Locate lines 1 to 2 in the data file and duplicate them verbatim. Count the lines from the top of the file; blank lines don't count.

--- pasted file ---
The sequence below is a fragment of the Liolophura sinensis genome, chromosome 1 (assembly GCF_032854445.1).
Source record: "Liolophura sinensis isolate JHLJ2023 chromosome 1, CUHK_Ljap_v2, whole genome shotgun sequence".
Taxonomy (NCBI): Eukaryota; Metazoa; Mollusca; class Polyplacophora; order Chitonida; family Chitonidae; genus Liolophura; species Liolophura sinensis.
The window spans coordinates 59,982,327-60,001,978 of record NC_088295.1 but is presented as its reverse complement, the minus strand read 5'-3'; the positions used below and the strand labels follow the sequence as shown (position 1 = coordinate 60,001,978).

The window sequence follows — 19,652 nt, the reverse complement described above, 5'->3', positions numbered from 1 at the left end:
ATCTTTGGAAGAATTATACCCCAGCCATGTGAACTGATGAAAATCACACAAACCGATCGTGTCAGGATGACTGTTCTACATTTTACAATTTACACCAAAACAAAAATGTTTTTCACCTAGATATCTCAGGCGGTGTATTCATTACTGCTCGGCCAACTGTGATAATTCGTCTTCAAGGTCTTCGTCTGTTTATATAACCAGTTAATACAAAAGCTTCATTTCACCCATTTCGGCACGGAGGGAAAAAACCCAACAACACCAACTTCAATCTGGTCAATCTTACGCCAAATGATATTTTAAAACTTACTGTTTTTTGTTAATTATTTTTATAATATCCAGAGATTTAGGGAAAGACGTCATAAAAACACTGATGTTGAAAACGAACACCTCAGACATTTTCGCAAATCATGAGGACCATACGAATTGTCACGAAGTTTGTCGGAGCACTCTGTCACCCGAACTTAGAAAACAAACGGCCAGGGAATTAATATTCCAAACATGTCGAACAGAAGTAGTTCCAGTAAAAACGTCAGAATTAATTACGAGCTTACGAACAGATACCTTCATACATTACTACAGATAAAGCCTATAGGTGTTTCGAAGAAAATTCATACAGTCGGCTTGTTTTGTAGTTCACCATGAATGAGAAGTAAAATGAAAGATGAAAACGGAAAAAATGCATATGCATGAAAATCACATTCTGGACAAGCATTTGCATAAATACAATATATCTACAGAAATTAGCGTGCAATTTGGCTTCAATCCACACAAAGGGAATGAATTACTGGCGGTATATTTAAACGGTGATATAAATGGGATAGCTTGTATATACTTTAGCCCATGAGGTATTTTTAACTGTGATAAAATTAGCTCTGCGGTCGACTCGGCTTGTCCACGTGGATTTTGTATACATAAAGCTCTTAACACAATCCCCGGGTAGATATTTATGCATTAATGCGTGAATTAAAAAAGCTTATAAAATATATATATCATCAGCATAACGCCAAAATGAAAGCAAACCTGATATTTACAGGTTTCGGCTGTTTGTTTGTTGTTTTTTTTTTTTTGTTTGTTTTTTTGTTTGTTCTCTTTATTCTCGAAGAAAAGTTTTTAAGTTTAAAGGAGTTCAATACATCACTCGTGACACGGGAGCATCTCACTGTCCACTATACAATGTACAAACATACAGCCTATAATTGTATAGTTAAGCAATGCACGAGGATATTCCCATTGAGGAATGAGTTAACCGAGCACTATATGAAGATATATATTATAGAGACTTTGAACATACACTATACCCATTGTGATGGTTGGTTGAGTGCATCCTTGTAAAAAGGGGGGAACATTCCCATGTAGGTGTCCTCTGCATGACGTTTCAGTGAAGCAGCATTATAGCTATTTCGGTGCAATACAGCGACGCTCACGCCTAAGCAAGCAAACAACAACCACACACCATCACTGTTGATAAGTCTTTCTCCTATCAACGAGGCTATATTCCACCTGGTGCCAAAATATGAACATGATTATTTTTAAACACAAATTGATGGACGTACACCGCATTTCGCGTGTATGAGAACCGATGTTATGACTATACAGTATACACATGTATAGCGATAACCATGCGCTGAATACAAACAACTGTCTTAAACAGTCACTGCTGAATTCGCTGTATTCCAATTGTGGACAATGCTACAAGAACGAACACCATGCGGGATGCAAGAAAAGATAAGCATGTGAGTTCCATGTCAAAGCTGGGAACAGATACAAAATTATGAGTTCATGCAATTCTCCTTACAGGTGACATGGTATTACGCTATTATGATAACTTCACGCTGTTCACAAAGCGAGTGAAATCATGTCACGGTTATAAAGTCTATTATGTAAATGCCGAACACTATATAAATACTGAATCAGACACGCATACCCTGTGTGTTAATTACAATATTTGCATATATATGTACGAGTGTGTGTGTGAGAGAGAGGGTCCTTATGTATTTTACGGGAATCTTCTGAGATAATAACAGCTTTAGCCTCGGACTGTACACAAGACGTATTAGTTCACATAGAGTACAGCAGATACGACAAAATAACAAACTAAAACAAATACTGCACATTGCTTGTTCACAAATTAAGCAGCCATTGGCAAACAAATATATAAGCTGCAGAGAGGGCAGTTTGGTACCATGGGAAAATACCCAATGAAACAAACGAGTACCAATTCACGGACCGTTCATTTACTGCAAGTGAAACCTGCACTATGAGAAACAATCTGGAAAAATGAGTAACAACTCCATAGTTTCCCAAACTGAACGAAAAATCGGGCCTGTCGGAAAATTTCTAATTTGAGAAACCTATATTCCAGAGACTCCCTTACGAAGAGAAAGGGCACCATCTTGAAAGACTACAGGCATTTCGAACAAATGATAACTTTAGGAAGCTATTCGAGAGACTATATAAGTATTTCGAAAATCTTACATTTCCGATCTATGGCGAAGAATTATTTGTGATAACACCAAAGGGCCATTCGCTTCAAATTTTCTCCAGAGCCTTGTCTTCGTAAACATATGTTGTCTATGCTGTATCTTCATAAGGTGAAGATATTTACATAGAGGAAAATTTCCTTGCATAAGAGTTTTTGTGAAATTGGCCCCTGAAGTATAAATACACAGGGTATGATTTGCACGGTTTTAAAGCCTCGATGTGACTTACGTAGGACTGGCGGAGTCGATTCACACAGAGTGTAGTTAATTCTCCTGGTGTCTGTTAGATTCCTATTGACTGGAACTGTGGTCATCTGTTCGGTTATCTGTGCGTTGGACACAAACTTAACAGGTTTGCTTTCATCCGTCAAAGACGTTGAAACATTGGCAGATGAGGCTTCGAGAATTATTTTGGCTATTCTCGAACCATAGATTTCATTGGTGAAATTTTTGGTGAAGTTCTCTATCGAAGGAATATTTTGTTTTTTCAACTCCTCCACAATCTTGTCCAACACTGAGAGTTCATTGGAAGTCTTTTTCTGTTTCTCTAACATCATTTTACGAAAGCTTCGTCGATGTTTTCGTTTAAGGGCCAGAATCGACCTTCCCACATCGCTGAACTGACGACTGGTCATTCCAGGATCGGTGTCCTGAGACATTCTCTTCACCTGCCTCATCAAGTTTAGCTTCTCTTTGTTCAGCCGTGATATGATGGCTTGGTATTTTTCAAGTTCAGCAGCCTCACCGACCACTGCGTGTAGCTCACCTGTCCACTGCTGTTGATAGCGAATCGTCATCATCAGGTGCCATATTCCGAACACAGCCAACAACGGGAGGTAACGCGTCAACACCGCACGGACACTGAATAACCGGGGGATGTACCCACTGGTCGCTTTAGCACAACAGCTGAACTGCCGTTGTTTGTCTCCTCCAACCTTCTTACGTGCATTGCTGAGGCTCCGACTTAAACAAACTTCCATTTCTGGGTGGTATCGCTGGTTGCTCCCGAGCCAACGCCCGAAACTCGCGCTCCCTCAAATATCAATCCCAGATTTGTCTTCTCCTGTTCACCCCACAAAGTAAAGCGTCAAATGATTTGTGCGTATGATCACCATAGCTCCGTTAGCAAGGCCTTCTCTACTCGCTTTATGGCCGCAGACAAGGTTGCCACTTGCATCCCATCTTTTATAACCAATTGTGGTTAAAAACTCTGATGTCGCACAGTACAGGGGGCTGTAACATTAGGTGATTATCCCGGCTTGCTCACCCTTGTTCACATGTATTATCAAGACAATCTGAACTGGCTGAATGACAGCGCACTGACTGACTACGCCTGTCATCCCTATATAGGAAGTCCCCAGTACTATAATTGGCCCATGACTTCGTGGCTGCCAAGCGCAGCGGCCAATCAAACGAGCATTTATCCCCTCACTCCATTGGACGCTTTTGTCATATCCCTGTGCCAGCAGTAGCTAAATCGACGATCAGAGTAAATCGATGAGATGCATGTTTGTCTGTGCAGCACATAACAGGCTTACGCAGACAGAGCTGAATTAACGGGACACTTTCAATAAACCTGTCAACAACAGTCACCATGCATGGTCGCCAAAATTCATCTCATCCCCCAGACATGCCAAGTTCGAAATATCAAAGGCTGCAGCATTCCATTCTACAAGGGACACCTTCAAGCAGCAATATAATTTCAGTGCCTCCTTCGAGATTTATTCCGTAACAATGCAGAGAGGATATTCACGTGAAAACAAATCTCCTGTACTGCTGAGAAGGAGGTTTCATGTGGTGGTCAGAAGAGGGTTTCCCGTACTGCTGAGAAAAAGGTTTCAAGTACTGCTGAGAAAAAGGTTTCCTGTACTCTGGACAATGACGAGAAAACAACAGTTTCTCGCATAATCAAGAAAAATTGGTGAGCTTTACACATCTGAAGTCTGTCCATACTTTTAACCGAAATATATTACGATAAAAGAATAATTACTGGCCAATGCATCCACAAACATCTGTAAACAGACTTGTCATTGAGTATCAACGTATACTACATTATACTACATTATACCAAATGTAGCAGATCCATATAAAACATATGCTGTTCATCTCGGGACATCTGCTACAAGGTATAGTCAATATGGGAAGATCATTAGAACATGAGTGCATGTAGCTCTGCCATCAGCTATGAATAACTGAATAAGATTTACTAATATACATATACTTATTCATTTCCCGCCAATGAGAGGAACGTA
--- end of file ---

The sequence below is a fragment of the Liolophura sinensis genome, chromosome 1 (assembly GCF_032854445.1).
Source record: "Liolophura sinensis isolate JHLJ2023 chromosome 1, CUHK_Ljap_v2, whole genome shotgun sequence".